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Integration testing: Is it black box or white box testing?

I don't understand integration testing. Is it black box or white box?

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Ironically, I think it was another question that had the term "integration testing" in it that lead me to write about how testing labels such as integration testing, unit testing, system testing, and acceptance testing often get in the way of talking about testing. They mean different things to different people.  

Integration testing can be either black box or white box testing. Black box testing is testing where the person designing the test has no (or very little) internal knowledge of the system they are testing. White box testing, also known as glass box or clear box testing, is testing that takes place where the tester has working knowledge of the code, technology, and architecture. The distinction between the two is one of tester knowledge.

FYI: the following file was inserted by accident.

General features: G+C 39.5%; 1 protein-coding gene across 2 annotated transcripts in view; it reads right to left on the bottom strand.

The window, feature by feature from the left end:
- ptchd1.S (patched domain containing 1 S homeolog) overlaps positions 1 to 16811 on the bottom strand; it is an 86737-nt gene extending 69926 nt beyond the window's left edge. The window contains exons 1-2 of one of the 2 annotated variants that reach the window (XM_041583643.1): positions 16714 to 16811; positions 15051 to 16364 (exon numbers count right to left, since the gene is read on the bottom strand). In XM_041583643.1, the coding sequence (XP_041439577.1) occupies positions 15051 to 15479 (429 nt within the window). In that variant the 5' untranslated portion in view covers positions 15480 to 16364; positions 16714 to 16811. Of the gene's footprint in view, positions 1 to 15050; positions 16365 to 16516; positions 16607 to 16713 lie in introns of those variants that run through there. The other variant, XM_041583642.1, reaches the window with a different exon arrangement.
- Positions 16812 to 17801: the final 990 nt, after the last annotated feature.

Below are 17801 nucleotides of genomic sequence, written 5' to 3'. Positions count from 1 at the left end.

Integration testing is about two parts of the system coming together and testing to ensure there are no "disagreements" between those two parts. The focus in integration testing is more about an idea of risk (the risk of disagreement between systems) than it is about tester knowledge. I can run an integration test as a white box test (testing how two Web services integrate by looking at their message model and how they persist data once they get it) or a black box test (testing how a new version of Adobe Acrobat integrates with the new version of FireFox -– both of which I have no idea how they work).

For more on integration testing, see a similar question I answered about how to approach integration testing and one that John Overbaugh answered about how to do integration testing.

This was first published in November 2008

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